8. Tommy Hilfiger Says He Doesn’t Make Clothes For Black PeopleSource:Getty
It was the story that haunted Tommy Hilfiger for more than a decade. In the ’90s, Hilfiger’s designs became popular among the hip-hip community with stars like the late Aaliyah, Wu-Tang, and LLC Cool J who effortlessly dawned the classic red, white and blue logo in their music videos and shows. However, in 1996, many people received a suspicious e-mail that had the fashion brand at the center of a racist rumor. According to Highsnobiety, the email allegedly read:
“Did you see the recent Oprah Winfrey show on which Tommy Hilfiger was a guest? Oprah asked Hilfiger if his alleged statements about people of color were true – he’s been accused of saying things such as ‘If I had known that African-Americans, Hispanics and Asians would buy my clothes, I would not have made them so nice,’ and ‘I wish those people would not buy my clothes – they were made for upper-class whites.”
The questionable message went on to claim that Hilfiger had made the flippant remark while speaking to Oprah on her show and concluded by asking fans to boycott the brand.
Years later, it turned out that Hilfiger never made the comment and that he had never appeared on Oprah that year. Although in May of 2007, Oprah did eventually invite the designer to tell his side of the story.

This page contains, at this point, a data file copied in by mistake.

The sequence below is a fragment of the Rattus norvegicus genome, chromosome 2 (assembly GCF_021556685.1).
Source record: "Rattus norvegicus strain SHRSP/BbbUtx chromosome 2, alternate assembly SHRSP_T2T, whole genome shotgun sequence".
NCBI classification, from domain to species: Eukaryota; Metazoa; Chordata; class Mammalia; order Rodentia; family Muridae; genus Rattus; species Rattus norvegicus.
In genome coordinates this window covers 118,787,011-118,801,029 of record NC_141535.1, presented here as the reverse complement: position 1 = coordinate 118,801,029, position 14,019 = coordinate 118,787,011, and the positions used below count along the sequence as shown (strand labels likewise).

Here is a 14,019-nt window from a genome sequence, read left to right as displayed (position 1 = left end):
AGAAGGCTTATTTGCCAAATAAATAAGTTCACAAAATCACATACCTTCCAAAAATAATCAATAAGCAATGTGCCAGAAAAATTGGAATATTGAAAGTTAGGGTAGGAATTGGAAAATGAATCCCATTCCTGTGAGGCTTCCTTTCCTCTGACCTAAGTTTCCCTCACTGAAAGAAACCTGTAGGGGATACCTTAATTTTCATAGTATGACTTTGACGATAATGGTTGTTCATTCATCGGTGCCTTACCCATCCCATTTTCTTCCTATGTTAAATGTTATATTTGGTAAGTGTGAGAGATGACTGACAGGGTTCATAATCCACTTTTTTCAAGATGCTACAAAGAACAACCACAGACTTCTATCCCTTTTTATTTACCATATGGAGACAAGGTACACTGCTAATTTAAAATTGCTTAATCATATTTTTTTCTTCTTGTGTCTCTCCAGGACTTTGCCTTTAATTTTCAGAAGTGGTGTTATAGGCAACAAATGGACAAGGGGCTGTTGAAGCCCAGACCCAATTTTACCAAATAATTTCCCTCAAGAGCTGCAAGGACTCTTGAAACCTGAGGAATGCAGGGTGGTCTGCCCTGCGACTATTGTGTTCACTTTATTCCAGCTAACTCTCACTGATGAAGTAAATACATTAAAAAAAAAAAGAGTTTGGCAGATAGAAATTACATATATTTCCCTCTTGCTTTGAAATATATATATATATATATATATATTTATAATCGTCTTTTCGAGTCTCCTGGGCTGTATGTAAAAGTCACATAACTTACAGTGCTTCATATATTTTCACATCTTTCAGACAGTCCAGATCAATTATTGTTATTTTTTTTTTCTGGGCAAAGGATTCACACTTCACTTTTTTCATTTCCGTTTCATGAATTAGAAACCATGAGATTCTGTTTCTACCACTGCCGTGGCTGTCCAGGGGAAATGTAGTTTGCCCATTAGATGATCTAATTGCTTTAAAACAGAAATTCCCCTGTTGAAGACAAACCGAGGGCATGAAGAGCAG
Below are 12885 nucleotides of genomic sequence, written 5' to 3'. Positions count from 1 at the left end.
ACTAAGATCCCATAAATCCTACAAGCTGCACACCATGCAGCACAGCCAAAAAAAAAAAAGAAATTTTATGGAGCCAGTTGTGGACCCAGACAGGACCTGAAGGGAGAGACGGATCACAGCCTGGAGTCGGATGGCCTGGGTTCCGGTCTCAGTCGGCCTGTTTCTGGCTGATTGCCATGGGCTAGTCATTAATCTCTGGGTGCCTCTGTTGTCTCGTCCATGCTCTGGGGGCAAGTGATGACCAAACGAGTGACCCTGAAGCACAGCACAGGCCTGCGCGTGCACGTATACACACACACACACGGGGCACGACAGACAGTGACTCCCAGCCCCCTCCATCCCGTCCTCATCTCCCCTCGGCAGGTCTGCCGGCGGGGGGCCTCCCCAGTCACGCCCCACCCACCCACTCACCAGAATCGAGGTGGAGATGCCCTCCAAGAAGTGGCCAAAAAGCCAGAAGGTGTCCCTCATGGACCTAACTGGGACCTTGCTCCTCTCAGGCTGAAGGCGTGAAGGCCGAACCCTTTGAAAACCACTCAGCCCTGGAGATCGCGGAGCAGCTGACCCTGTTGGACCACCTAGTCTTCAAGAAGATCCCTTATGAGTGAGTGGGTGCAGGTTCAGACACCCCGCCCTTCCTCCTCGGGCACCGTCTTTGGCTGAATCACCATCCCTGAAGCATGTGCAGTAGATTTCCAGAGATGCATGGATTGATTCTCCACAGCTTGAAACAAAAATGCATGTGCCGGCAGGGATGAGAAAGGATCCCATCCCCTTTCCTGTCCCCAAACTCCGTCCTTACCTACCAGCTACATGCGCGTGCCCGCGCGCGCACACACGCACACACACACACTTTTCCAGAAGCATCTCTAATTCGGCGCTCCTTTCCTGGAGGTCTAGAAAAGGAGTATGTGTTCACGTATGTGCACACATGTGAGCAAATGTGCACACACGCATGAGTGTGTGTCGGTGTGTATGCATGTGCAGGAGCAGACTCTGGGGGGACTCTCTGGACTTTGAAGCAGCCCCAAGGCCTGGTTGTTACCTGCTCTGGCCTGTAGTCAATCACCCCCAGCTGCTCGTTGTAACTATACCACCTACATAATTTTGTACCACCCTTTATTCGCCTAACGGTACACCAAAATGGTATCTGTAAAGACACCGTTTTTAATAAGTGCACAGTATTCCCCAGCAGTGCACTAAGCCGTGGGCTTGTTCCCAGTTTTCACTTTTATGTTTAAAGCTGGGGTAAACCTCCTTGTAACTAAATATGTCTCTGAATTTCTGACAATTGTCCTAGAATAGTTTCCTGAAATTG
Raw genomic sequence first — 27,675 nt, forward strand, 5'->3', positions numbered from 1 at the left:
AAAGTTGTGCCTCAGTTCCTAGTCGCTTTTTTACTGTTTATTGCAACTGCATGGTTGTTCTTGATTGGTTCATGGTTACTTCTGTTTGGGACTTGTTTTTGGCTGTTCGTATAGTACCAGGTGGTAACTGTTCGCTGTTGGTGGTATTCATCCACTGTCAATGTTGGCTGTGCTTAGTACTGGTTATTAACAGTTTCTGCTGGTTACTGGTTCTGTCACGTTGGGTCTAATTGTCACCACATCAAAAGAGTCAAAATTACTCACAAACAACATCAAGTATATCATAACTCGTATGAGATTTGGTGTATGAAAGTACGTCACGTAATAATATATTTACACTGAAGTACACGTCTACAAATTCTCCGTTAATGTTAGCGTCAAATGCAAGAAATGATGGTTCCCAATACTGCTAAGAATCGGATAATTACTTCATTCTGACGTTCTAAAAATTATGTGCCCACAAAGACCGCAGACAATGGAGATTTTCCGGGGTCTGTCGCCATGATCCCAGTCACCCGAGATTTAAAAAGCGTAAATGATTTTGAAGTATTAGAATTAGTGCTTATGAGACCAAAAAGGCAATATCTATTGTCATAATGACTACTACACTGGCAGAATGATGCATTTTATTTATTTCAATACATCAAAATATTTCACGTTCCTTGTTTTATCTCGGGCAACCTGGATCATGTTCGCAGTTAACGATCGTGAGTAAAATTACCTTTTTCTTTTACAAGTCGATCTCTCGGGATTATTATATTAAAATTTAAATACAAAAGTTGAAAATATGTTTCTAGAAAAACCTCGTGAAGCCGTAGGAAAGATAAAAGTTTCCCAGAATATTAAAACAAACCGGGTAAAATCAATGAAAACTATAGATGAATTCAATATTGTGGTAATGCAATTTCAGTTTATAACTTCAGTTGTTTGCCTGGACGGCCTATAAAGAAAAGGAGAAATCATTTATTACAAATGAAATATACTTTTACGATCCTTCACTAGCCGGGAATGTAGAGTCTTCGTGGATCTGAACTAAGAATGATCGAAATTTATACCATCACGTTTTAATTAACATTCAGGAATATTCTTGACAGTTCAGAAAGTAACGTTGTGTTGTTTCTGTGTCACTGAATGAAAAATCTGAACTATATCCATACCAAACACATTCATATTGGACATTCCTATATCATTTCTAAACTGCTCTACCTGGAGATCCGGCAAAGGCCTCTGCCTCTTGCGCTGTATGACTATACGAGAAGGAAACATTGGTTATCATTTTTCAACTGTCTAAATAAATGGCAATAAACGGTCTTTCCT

“It’s contrary to what my business motive was at the beginning,” he explained of the rumor. “I wanted to sell a lot of clothes to a lot of people.”
Tommy Hilfiger issued a statement via the company months later further denouncing the false hearsay.
“We are disturbed to learn that an ugly rumor has been circulating about our company,” the statement read. “Since we understand that you have been the recipient of false information we wanted to set the record straight. The facts are simple and incontrovertible. Tommy Hilfiger did not make the alleged inappropriate racial comments.”
9. Barneys Accused Of Racial ProfilingSource:Getty
Shortly before going bankrupt, Barneys was hit with a massive lawsuit by two African American shoppers on separate occasions in 2013. 19-year-old Trayon Christian was accosted by undercover police at the store after he purchased a $350 Ferragamo belt. Even after Christian supplied store personnel with the sales receipt and debit card he used for the purchase, the store still accused him of using fake identification to purchase the expensive designer item. One of the store’s staff members allegedly said that Christian “could not afford to make such an expensive purchase,” BET notes.
After Christian’s suit was filed, a Black shopper by the name of Kayla Phillips sued the shopping department for $5 million after she was confronted by the store for purchasing a $2,500 Céline handbag, the report added.
Christian later settled with the department store for $45,000 in the suit in 2016. Barneys was also required to pay a fine of $525,000 and they were required to “hire an anti-profiling consultant” to “re-train its employees” as conditions outlined in the settlement, Reuters notes.
10. Dior Native American AdSource:Getty
In 2019, Dior released an ad featuring a Native American dancer dawning a ceremonial garb and feathered headdress to promote their “Sauvage” cologne. Customers called out the fashion brand for cultural appropriation and racism citing that both the imagery and the name of the cologne were harmful to the Native American community.
Dior quickly pulled the ad following the uproar.